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Body of cabdriver missing since 2012 found at Lake Mead

The search for a suspected murder victim started hot with the discovery of a pair of mysterious glasses and then was delayed by miles of bureaucratic red tape. But it’s finally over, and Keith Goldberg has been found.

Searchers discovered Goldberg’s body April 14 at the Lake Mead National Recreation Area after more than a year’s search. On Friday, authorities confirmed it was him through DNA testing.

Jodi Goldberg, Keith’s sister, credited Red Rock Search and Rescue, a volunteer but professionally trained group that formed in the wake of a hiker’s disappearance a few years ago. She said Keith’s family forever is indebted to the searchers who logged countless hours searching the desert for a man they never knew.

“Our family cannot say enough, because if it wasn’t for them, we would never have known what happened to Keith,” she said. “They never gave up.”

Keith Goldberg, 54, vanished from his apartment on Jan. 31, 2012.

The Metropolitan Police Department said a contentious love triangle had developed between Goldberg, his ex-girlfriend Georgene “Cookie” Ross and her estranged husband, Christopher Ross, in the months before his disappearance.

Georgene and Christopher Ross were charged with murder in April 2012. Police suspected his body had been dumped in the desert, but were unable to find it.

Keith’s family didn’t have closure.

“The police did a great job making a case, but their resources were thin,” Jodi Goldberg said. “They closed the case. They weren’t going to search forever for a needle in a haystack.”

Goldberg said a woman contacted her via Facebook several months ago and claimed she found clothes wrapped in a shower curtain and a pair of eyeglasses in the desert near Lake Mead. She knew of Keith’s disappearance, and thought the glasses might be a clue.

There had been plenty of tips, but this one was credible. Jodi Goldberg, who lives on the East Coast and has been organizing her brother’s search from afar, confirmed that the glasses were identical to a pair her brother owned.

She contacted Dave Cummings, who founded Red Rock Search and Rescue and had been working with the family since the beginning.

Cummings already suspected the Lake Mead area as a likely spot. According to a police report, cell tower pings from one of the suspects’ phones pointed in that direction.

The only thing stopping the search team were administrators at Lake Mead. The National Park Service refused to allow volunteers to search the area without a permit and a million-dollar insurance policy.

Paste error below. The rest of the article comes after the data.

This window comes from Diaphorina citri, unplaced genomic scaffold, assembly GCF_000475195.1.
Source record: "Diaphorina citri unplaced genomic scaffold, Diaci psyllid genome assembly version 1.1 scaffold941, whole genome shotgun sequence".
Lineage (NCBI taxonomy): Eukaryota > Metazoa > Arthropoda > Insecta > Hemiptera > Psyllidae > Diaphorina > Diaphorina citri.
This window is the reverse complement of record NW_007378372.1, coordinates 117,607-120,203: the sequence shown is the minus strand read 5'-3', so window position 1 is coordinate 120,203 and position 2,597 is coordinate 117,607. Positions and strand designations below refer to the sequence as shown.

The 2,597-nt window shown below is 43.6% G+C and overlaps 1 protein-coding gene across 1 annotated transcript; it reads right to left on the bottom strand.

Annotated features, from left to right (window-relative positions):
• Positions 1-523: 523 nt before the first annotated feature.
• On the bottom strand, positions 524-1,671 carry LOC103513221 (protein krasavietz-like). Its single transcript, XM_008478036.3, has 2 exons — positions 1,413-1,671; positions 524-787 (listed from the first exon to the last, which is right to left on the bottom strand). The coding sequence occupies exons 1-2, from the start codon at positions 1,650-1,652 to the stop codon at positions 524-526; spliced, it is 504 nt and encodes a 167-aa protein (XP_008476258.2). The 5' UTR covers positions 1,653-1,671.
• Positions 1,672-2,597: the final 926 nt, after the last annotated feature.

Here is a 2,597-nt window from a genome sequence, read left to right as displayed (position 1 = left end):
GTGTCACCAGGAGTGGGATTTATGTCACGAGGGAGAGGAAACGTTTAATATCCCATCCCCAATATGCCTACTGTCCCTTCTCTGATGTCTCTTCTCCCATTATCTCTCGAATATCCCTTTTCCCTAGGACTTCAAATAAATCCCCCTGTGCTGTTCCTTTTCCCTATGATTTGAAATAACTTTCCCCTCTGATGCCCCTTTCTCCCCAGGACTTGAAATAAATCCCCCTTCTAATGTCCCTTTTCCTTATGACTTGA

It took six months to find someone willing to insure the team and to raise the money to pay for the policy. The Goldbergs had a fundraiser.

When Cummings’ team finally gained access to the park on April 14, they found Keith’s remains in about two hours.

“If we’d been able to go in six months ago, we could have solved it six months ago,” Cummings said.

The discovery is the second instance this month where public servants at the Park Service hindered a successful search.

Earlier this month, divers with Earth Resource Group, another Las Vegas-based search organization, recovered the body of Air Force Staff Sgt. Antonio Tucker, 28. Tucker, stationed at Creech Air Force Base, had been missing and presumed drowned since June 23.

Although the organization had offered to look for Tucker’s body, the Park Service also made it apply for a special use permit and provide proof of liability insurance.

The divers, who were better equipped than government divers, found Tucker in less than two days.

Cummings said Rep. Joe Heck, R-Nev., has heard about both search groups’ issues and offered his support.

“He’s attempting to have the laws changed to alleviate the nonprofit, good Samaritans to cough up this huge insurance when we want to do some good.”

Cummings said their discovery shows citizens can put together a successful, professional team.

He hopes that authorities in the valley, including Las Vegas police, will take notice and start calling him.

“I wish (Sheriff Doug) Gillespie would look at us as a serious tool in their toolbox,” he said. “We would save a big amount of money; we’re trained and we’re free.”

Jodi Goldberg said the final step for her family’s recovery is the conviction of Georgene and Christopher Ross. Both remain in Clark County jail pending trial. Their next court date is in June.

Contact reporter Mike Blasky at
mblasky@reviewjournal.com or 702-383-0283.

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